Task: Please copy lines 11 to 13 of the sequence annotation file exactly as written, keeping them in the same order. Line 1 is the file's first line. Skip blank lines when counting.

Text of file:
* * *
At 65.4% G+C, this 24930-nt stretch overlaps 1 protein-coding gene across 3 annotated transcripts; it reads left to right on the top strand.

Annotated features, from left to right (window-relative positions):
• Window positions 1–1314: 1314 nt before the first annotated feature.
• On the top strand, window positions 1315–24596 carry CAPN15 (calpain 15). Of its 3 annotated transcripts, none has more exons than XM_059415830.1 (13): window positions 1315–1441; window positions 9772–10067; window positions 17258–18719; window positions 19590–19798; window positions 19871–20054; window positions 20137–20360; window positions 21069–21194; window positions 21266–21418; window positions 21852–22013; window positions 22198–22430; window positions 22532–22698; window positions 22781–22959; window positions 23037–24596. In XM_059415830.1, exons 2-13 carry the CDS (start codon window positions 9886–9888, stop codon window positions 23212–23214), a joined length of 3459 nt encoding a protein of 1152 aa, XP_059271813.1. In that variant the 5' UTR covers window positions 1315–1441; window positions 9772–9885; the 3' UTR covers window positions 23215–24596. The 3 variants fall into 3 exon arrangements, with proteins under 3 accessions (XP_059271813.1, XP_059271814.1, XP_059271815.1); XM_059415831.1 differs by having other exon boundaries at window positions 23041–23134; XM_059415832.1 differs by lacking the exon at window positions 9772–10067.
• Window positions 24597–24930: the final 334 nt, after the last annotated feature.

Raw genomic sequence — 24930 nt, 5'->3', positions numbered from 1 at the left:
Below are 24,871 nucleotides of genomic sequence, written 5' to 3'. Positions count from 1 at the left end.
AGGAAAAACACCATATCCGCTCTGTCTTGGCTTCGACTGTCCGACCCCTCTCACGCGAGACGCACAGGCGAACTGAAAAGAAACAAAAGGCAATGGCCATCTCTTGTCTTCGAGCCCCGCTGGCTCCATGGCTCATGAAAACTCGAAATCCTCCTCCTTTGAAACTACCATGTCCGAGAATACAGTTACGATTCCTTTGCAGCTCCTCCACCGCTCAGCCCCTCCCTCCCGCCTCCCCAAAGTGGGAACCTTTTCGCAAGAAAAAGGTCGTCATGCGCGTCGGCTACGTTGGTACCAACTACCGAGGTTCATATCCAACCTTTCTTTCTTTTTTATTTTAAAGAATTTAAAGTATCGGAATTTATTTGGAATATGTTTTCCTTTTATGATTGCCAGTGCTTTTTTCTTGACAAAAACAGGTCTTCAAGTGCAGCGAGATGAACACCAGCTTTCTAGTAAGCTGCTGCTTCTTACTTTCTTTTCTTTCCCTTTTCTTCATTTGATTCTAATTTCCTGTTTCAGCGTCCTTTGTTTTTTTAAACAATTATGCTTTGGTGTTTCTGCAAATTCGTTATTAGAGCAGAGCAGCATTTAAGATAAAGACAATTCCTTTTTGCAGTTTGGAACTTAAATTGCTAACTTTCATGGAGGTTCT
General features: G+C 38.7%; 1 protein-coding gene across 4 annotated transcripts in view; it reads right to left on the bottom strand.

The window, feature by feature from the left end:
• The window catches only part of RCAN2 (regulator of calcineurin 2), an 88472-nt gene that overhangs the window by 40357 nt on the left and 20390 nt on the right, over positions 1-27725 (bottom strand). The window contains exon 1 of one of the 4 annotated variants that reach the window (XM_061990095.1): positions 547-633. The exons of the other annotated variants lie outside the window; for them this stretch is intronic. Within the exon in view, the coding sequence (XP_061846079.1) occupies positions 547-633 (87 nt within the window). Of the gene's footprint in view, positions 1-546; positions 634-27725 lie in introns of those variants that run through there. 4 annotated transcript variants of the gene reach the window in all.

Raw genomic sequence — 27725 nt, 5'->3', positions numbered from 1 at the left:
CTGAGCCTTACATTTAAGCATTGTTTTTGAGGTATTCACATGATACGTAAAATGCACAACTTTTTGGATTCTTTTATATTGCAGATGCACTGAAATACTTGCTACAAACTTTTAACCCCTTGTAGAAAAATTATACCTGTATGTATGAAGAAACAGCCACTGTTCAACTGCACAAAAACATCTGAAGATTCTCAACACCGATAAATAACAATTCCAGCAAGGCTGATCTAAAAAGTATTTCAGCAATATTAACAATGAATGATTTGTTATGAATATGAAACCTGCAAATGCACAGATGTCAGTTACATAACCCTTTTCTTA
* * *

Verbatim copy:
• The window catches only part of RCAN2 (regulator of calcineurin 2), an 88472-nt gene that overhangs the window by 40357 nt on the left and 20390 nt on the right, over positions 1-27725 (bottom strand). The window contains exon 1 of one of the 4 annotated variants that reach the window (XM_061990095.1): positions 547-633. The exons of the other annotated variants lie outside the window; for them this stretch is intronic. Within the exon in view, the coding sequence (XP_061846079.1) occupies positions 547-633 (87 nt within the window). Of the gene's footprint in view, positions 1-546; positions 634-27725 lie in introns of those variants that run through there. 4 annotated transcript variants of the gene reach the window in all.

Raw genomic sequence — 27725 nt, 5'->3', positions numbered from 1 at the left:
CTGAGCCTTACATTTAAGCATTGTTTTTGAGGTATTCACATGATACGTAAAATGCACAACTTTTTGGATTCTTTTATATTGCAGATGCACTGAAATACTTGCTACAAACTTTTAACCCCTTGTAGAAAAATTATACCTGTATGTATGAAGAAACAGCCACTGTTCAACTGCACAAAAACATCTGAAGATTCTCAACACCGATAAATAACAATTCCAGCAAGGCTGATCTAAAAAGTATTTCAGCAATATTAACAATGAATGATTTGTTATGAATATGAAACCTGCAAATGCACAGATGTCAGTTACATAACCCTTTTCTTA